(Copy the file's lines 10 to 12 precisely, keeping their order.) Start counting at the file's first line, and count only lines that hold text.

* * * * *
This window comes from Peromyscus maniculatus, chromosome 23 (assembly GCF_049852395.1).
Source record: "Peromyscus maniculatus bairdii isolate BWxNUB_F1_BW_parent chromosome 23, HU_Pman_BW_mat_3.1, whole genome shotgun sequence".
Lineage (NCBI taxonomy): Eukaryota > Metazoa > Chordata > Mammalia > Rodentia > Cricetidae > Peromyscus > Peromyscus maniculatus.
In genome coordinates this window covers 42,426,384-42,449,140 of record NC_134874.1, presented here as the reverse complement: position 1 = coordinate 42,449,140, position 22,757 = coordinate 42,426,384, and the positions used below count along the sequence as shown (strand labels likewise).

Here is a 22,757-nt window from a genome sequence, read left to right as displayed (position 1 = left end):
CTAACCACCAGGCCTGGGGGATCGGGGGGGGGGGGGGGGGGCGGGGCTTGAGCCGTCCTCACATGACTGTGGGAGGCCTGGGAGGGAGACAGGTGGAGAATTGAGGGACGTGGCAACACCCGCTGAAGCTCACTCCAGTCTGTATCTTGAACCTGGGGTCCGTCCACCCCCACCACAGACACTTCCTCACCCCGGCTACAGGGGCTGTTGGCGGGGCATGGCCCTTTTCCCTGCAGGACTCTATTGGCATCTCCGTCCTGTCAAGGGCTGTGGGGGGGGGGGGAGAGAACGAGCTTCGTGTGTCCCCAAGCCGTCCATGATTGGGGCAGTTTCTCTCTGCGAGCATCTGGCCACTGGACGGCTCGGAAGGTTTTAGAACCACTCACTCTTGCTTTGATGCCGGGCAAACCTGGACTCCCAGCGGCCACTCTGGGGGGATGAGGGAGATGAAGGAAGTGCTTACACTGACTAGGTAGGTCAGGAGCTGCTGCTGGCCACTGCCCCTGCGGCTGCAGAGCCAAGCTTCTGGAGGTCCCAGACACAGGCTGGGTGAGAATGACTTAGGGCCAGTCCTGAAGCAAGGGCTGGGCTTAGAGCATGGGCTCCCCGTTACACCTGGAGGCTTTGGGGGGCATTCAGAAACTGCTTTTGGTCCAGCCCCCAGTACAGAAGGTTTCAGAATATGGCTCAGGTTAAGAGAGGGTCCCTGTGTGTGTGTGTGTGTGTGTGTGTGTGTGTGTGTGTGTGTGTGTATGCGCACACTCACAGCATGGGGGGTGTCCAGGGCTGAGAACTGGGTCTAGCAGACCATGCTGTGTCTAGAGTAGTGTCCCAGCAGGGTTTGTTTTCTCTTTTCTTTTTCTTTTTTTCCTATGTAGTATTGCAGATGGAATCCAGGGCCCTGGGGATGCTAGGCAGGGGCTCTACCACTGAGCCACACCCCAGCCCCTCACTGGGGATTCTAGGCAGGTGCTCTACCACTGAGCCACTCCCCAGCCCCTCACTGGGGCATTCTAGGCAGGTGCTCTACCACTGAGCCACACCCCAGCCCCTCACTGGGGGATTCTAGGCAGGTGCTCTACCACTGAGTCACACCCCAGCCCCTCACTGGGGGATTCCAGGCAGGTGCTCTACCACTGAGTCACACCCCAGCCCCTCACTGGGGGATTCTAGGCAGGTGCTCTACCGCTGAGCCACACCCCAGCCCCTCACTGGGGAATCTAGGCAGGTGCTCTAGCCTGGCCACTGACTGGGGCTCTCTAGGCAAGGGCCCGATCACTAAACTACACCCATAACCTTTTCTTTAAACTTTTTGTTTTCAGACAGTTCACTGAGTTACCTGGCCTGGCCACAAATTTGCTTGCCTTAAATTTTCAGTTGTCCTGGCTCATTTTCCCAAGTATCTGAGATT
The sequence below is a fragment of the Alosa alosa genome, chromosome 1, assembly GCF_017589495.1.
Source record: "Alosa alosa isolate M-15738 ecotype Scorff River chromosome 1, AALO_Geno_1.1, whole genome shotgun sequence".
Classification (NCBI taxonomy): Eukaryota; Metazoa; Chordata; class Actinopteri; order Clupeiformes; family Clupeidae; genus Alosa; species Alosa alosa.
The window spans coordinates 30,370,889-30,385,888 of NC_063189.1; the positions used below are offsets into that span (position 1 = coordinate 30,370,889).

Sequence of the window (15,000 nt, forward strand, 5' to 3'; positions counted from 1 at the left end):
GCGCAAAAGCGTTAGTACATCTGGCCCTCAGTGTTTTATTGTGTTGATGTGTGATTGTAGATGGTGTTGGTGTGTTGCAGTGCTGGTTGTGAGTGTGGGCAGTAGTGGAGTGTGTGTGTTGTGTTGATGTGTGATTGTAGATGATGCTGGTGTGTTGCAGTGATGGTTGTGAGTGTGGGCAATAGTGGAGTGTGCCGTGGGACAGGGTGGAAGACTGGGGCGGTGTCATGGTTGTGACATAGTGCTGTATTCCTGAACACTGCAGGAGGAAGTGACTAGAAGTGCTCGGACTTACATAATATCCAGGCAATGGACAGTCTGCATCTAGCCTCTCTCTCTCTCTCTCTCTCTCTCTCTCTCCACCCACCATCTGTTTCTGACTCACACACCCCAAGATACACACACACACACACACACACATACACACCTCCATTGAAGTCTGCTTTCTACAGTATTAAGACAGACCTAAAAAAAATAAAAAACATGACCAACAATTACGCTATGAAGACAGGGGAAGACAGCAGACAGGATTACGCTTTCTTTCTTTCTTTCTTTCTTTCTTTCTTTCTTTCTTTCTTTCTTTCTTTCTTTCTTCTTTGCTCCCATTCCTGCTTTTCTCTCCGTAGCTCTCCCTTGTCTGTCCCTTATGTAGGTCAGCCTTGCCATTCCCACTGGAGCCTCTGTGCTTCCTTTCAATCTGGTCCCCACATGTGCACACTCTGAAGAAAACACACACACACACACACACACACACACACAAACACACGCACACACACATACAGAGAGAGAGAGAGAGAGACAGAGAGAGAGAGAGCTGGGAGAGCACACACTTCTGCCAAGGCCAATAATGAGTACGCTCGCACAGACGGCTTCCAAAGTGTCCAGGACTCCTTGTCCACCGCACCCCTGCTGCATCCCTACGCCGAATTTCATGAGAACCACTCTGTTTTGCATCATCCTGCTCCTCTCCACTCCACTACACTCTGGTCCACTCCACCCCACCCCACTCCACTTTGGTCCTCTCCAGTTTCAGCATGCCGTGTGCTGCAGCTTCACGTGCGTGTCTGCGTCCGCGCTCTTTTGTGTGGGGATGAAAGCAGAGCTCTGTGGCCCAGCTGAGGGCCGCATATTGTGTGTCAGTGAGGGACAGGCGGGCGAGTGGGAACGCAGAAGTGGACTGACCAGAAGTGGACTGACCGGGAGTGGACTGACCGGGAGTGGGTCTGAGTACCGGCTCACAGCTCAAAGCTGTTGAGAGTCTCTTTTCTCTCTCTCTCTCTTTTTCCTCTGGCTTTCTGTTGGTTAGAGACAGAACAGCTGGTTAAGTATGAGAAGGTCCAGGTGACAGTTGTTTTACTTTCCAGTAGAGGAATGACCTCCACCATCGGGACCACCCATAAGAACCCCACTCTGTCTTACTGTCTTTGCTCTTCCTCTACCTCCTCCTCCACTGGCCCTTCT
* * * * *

The window spans coordinates 30,370,889-30,385,888 of NC_063189.1; the positions used below are offsets into that span (position 1 = coordinate 30,370,889).

Sequence of the window (15,000 nt, forward strand, 5' to 3'; positions counted from 1 at the left end):
GCGCAAAAGCGTTAGTACATCTGGCCCTCAGTGTTTTATTGTGTTGATGTGTGATTGTAGATGGTGTTGGTGTGTTGCAGTGCTGGTTGTGAGTGTGGGCAGTAGTGGAGTGTGTGTGTTGTGTTGATGTGTGATTGTAGATGATGCTGGTGTGTTGCAGTGATGGTTGTGAGTGTGGGCAATAGTGGAGTGTGCCGTGGGACAGGGTGGAAGACTGGGGCGGTGTCATGGTTGTGACATAGTGCTGTATTCCTGAACACTGCAGGAGGAAGTGACTAGAAGTGCTCGGACTTACATAATATCCAGGCAATGGACAGTCTGCATCTAGCCTCTCTCTCTCTCTCTCTCTCTCTCTCTCTCCACCCACCATCTGTTTCTGACTCACACACCCCAAGATACACACACACACACACACACACATACACACCTCCATTGAAGTCTGCTTTCTACAGTATTAAGACAGACCTAAAAAAAATAAAAAACATGACCAACAATTACGCTATGAAGACAGGGGAAGACAGCAGACAGGATTACGCTTTCTTTCTTTCTTTCTTTCTTTCTTTCTTTCTTTCTTTCTTTCTTTCTTTCTTTCTTCTTTGCTCCCATTCCTGCTTTTCTCTCCGTAGCTCTCCCTTGTCTGTCCCTTATGTAGGTCAGCCTTGCCATTCCCACTGGAGCCTCTGTGCTTCCTTTCAATCTGGTCCCCACATGTGCACACTCTGAAGAAAACACACACACACACACACACACACACACACAAACACACGCACACACACATACAGAGAGAGAGAGAGAGAGACAGAGAGAGAGAGAGCTGGGAGAGCACACACTTCTGCCAAGGCCAATAATGAGTACGCTCGCACAGACGGCTTCCAAAGTGTCCAGGACTCCTTGTCCACCGCACCCCTGCTGCATCCCTACGCCGAATTTCATGAGAACCACTCTGTTTTGCATCATCCTGCTCCTCTCCACTCCACTACACTCTGGTCCACTCCACCCCACCCCACTCCACTTTGGTCCTCTCCAGTTTCAGCATGCCGTGTGCTGCAGCTTCACGTGCGTGTCTGCGTCCGCGCTCTTTTGTGTGGGGATGAAAGCAGAGCTCTGTGGCCCAGCTGAGGGCCGCATATTGTGTGTCAGTGAGGGACAGGCGGGCGAGTGGGAACGCAGAAGTGGACTGACCAGAAGTGGACTGACCGGGAGTGGACTGACCGGGAGTGGGTCTGAGTACCGGCTCACAGCTCAAAGCTGTTGAGAGTCTCTTTTCTCTCTCTCTCTCTTTTTCCTCTGGCTTTCTGTTGGTTAGAGACAGAACAGCTGGTTAAGTATGAGAAGGTCCAGGTGACAGTTGTTTTACTTTCCAGTAGAGGAATGACCTCCACCATCGGGACCACCCATAAGAACCCCACTCTGTCTTACTGTCTTTGCTCTTCCTCTACCTCCTCCTCCACTGGCCCTTCT